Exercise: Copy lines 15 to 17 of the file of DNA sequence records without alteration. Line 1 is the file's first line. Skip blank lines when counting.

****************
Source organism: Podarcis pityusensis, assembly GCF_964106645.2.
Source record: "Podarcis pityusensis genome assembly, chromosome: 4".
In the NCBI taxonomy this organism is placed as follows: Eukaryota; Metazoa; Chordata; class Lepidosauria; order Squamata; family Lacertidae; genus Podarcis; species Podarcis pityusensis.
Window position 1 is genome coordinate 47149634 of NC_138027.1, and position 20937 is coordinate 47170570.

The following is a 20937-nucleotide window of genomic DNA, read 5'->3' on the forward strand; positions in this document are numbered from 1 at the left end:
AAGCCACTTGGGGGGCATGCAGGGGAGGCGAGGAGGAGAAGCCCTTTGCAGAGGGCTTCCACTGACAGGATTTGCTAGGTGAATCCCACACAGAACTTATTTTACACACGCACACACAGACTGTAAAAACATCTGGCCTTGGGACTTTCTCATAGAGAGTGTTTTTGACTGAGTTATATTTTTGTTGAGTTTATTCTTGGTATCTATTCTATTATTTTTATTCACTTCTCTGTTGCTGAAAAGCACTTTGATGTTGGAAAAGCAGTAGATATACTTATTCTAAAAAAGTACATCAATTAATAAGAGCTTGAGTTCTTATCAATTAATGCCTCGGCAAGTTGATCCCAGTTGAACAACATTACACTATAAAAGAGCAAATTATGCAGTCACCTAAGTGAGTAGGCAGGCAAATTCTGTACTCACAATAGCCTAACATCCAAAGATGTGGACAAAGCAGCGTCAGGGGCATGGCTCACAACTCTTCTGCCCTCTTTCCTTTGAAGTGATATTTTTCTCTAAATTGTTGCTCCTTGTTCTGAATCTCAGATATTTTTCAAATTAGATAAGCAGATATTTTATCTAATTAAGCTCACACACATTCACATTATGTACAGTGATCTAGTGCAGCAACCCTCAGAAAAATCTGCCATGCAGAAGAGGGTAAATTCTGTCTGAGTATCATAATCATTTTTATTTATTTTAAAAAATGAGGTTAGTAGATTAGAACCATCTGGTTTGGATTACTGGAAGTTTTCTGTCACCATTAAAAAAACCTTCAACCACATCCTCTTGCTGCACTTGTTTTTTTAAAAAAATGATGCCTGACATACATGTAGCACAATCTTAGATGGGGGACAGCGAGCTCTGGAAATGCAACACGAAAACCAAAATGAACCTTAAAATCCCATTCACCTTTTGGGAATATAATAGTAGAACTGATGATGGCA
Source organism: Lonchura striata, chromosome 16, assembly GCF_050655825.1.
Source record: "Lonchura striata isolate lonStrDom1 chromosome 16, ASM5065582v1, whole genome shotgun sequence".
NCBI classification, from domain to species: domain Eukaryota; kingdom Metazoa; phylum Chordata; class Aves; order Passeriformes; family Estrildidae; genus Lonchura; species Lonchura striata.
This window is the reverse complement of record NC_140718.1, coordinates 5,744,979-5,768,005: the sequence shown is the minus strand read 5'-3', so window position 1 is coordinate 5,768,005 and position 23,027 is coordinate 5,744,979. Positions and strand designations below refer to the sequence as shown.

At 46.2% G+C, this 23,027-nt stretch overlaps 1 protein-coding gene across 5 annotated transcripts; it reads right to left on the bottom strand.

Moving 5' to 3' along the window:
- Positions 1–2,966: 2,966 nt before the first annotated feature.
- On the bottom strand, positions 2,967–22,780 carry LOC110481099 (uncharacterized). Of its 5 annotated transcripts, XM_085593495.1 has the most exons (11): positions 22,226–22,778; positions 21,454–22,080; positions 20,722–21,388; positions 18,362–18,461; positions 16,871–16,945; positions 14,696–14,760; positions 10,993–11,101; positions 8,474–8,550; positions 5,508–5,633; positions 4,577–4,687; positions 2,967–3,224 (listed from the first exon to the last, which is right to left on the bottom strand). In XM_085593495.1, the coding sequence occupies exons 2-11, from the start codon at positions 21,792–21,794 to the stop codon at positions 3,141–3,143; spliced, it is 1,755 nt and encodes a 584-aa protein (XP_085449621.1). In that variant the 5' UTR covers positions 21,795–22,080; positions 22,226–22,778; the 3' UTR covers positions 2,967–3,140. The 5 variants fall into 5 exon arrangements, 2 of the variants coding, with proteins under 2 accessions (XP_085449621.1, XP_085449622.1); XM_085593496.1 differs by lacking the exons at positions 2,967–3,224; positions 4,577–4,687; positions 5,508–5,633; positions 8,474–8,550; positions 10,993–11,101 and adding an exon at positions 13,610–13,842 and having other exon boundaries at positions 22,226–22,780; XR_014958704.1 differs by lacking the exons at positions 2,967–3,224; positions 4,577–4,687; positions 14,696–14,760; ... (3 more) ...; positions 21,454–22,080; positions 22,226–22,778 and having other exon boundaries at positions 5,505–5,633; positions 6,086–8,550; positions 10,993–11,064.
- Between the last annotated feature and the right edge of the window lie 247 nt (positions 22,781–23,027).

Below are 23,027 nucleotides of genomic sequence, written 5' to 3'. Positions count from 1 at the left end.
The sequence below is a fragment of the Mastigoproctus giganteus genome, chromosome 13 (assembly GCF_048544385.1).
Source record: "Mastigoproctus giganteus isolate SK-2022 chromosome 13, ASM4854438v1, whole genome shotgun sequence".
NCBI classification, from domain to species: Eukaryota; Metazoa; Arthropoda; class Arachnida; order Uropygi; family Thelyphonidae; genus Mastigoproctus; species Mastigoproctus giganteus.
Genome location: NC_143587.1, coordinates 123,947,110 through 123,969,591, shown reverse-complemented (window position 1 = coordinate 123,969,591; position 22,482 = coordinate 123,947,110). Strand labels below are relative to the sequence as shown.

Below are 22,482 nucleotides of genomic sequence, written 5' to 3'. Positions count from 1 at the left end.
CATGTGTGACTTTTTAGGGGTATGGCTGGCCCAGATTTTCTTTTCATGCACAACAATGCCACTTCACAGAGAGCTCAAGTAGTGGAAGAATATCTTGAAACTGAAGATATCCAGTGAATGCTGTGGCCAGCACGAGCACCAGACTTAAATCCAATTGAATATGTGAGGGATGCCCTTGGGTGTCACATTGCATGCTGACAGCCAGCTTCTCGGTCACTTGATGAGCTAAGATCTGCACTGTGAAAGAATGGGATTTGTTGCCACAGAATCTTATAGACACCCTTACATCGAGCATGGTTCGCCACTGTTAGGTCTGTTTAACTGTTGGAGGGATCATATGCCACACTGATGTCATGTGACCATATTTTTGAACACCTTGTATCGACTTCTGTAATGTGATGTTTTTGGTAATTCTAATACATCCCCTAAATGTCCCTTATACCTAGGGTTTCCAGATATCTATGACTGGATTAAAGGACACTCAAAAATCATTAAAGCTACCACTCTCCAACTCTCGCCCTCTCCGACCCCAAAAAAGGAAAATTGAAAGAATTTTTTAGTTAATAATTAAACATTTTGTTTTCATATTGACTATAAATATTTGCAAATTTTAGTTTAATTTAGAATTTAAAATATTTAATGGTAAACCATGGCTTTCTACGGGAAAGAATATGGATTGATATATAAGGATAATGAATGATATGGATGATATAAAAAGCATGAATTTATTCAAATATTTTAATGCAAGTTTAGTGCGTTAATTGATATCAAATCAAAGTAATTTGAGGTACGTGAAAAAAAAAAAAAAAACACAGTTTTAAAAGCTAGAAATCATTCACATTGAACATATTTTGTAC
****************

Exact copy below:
- Between the last annotated feature and the right edge of the window lie 247 nt (positions 22,781–23,027).

Below are 23,027 nucleotides of genomic sequence, written 5' to 3'. Positions count from 1 at the left end.
The sequence below is a fragment of the Mastigoproctus giganteus genome, chromosome 13 (assembly GCF_048544385.1).